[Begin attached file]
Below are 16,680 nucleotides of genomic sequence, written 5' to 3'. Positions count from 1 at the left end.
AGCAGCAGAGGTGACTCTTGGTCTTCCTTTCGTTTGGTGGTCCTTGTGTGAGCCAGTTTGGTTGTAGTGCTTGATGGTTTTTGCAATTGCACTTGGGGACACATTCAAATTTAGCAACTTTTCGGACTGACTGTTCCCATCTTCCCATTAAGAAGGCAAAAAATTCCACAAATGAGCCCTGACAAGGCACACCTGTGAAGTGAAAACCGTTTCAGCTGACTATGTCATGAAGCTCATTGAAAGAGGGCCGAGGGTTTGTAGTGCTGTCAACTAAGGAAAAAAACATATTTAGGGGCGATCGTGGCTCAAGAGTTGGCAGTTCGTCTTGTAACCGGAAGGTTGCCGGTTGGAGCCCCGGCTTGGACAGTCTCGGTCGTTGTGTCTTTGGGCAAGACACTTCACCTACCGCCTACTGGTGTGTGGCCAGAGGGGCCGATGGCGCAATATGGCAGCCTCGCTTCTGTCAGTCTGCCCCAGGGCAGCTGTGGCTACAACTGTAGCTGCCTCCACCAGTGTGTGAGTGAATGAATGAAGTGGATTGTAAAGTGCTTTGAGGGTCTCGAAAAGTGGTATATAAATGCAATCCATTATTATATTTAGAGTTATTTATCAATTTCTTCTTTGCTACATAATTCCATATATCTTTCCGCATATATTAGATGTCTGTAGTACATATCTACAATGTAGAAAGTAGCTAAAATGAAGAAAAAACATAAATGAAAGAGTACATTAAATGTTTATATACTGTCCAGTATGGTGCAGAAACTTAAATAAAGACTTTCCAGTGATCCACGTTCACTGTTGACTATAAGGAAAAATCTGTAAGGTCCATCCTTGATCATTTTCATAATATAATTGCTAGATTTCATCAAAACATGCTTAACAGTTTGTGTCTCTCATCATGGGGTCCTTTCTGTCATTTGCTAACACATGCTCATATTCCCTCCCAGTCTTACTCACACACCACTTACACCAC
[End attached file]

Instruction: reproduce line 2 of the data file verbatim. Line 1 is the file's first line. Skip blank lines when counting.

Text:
AGCAGCAGAGGTGACTCTTGGTCTTCCTTTCGTTTGGTGGTCCTTGTGTGAGCCAGTTTGGTTGTAGTGCTTGATGGTTTTTGCAATTGCACTTGGGGACACATTCAAATTTAGCAACTTTTCGGACTGACTGTTCCCATCTTCCCATTAAGAAGGCAAAAAATTCCACAAATGAGCCCTGACAAGGCACACCTGTGAAGTGAAAACCGTTTCAGCTGACTATGTCATGAAGCTCATTGAAAGAGGGCCGAGGGTTTGTAGTGCTGTCAACTAAGGAAAAAAACATATTTAGGGGCGATCGTGGCTCAAGAGTTGGCAGTTCGTCTTGTAACCGGAAGGTTGCCGGTTGGAGCCCCGGCTTGGACAGTCTCGGTCGTTGTGTCTTTGGGCAAGACACTTCACCTACCGCCTACTGGTGTGTGGCCAGAGGGGCCGATGGCGCAATATGGCAGCCTCGCTTCTGTCAGTCTGCCCCAGGGCAGCTGTGGCTACAACTGTAGCTGCCTCCACCAGTGTGTGAGTGAATGAATGAAGTGGATTGTAAAGTGCTTTGAGGGTCTCGAAAAGTGGTATATAAATGCAATCCATTATTATATTTAGAGTTATTTATCAATTTCTTCTTTGCTACATAATTCCATATATCTTTCCGCATATATTAGATGTCTGTAGTACATATCTACAATGTAGAAAGTAGCTAAAATGAAGAAAAAACATAAATGAAAGAGTACATTAAATGTTTATATACTGTCCAGTATGGTGCAGAAACTTAAATAAAGACTTTCCAGTGATCCACGTTCACTGTTGACTATAAGGAAAAATCTGTAAGGTCCATCCTTGATCATTTTCATAATATAATTGCTAGATTTCATCAAAACATGCTTAACAGTTTGTGTCTCTCATCATGGGGTCCTTTCTGTCATTTGCTAACACATGCTCATATTCCCTCCCAGTCTTACTCACACACCACTTACACCAC